Separation wall in Bethlehem. Photo: Joel Carillet
From Palestine to London: meet Bethlehem’s Lajee Community Centre
I had the good fortune to accompany the General Council’s delegation to Palestine and Israel at the beginning of the year. In little over three days we traveled around the West Bank whilst being based in East Jerusalem. We saw and meet many people, and I will long remember what I saw and heard in those days.
Among those memories is the visit to meet the mayor of Bethlehem, Vera Baboun, a deeply impressive woman. Following that meeting the delegation visited Aida Refugee Camp which is adjacent to Bethlehem and up against the Israeli wall. The delegation entered the camp and headed to the Lajee Community Centre. Immediately outside of the centre was a group of children on a dust covered road, some of who were using sling-shots to fling stones at the wall some 250 yards away. One of the lads was so small that his slingshot all but dragged along the road. The stones were flying everywhere and in every direction. At this stage there were no Israeli forces present.
In the Lajee Community Centre the delegation was given a presentation on the work of the centre with the camp’s children, which includes taking them on cultural visits to the UK. During this meeting the delegation’s local driver, who had been standing in the road entered the room. His eyes were streaming due, he said, to teargas. We handed him water to bathe his eyes. The delegation then went to the flat roof of the centre. A small number of Israeli soldiers had appeared and were firing teargas and rubber bullets at the children. We then saw the soldiers doing a sweep of the road with their rifles at the ready.
Following the meeting at the Lajee Community Centre, the delegation made a brief tour of the camp. As a refugee camp the UN is responsible for providing utilities. Against one part of the wall there was a dump, with rubbish just piled up on the floor. Periodically the UN arranges for this rubbish to be collected but apparently this was pretty infrequent because of the lack of resources.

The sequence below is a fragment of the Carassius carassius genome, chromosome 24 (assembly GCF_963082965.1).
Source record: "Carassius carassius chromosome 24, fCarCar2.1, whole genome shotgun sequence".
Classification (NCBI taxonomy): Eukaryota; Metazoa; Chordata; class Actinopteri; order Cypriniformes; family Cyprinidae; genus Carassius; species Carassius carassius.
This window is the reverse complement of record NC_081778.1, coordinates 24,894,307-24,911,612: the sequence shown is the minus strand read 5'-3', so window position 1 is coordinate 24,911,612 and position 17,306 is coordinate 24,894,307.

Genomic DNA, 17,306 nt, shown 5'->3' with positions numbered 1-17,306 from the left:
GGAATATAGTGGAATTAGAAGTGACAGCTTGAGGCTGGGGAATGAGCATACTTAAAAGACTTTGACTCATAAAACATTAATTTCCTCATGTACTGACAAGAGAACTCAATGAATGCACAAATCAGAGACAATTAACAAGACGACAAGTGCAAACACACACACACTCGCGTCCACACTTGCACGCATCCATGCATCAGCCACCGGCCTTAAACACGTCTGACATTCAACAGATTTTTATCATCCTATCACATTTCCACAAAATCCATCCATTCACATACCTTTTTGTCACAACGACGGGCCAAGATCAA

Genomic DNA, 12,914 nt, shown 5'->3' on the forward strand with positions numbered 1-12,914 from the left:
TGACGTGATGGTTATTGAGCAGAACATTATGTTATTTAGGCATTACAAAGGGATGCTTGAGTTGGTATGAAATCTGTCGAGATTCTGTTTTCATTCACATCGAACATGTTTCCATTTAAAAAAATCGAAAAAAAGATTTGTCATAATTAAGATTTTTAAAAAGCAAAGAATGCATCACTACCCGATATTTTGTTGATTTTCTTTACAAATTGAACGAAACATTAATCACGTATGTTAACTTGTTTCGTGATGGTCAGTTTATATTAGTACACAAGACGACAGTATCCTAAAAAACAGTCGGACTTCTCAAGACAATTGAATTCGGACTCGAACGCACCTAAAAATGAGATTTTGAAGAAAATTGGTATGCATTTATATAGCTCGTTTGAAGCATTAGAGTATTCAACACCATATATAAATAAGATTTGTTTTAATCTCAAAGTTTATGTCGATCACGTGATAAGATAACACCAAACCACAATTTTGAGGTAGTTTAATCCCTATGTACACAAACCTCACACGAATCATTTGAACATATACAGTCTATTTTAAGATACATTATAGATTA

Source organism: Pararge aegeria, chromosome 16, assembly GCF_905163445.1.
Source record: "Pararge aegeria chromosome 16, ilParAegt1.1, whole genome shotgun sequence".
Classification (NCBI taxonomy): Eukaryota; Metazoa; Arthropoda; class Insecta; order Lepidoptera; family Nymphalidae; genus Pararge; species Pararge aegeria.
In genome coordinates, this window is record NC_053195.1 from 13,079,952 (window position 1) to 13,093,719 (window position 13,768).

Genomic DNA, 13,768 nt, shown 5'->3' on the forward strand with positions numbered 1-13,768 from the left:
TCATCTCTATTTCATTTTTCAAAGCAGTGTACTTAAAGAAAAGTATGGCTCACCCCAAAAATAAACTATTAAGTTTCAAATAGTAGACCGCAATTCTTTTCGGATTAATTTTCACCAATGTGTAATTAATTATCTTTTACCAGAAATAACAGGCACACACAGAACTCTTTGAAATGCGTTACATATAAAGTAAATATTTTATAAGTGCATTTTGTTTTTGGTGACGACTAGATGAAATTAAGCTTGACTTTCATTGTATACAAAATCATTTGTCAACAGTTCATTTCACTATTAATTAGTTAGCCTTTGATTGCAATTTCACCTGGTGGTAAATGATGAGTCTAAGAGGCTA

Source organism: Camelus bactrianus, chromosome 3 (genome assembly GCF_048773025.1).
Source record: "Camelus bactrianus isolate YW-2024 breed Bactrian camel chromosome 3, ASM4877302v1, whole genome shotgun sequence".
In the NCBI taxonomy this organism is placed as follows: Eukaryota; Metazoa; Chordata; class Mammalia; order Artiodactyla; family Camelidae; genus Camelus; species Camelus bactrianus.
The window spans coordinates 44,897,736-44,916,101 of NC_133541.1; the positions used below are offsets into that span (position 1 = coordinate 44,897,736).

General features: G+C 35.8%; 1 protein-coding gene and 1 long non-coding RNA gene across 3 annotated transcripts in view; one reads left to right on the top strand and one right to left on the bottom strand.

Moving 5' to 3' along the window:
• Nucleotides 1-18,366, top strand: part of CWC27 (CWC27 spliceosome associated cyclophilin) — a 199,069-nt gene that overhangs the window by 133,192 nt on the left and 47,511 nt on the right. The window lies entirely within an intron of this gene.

The camp had been established in 1950, shortly after the 1948 war. The tents had long ago given way to buildings. Within the refugee camp it was possible to build, which has had at least two consequences. Firstly, it has driven up prices of buildings because the land covered by the camp is limited. Secondly houses are built too close together, blocking out each other’s light and providing inadequate ventilation, creating an unhealthy environment.
As I said, Lajee Community Centre, among its various activities, organises cultural visits to the UK, one of which happening soon. 22 young people aged 11-22 will be travelling next week around the UK and Ireland, and for the majority it will be their first visit outside Palestine.
On 7 July, you’ve got a chance to meet and hear from them in London. Lajee’s young representatives will be performing traditional dabke dance, showcasing an award-winning photography exhibition, screening independent films and presenting talks on their life and work in Palestine. For more details including tickets go to Lajee Community Centre.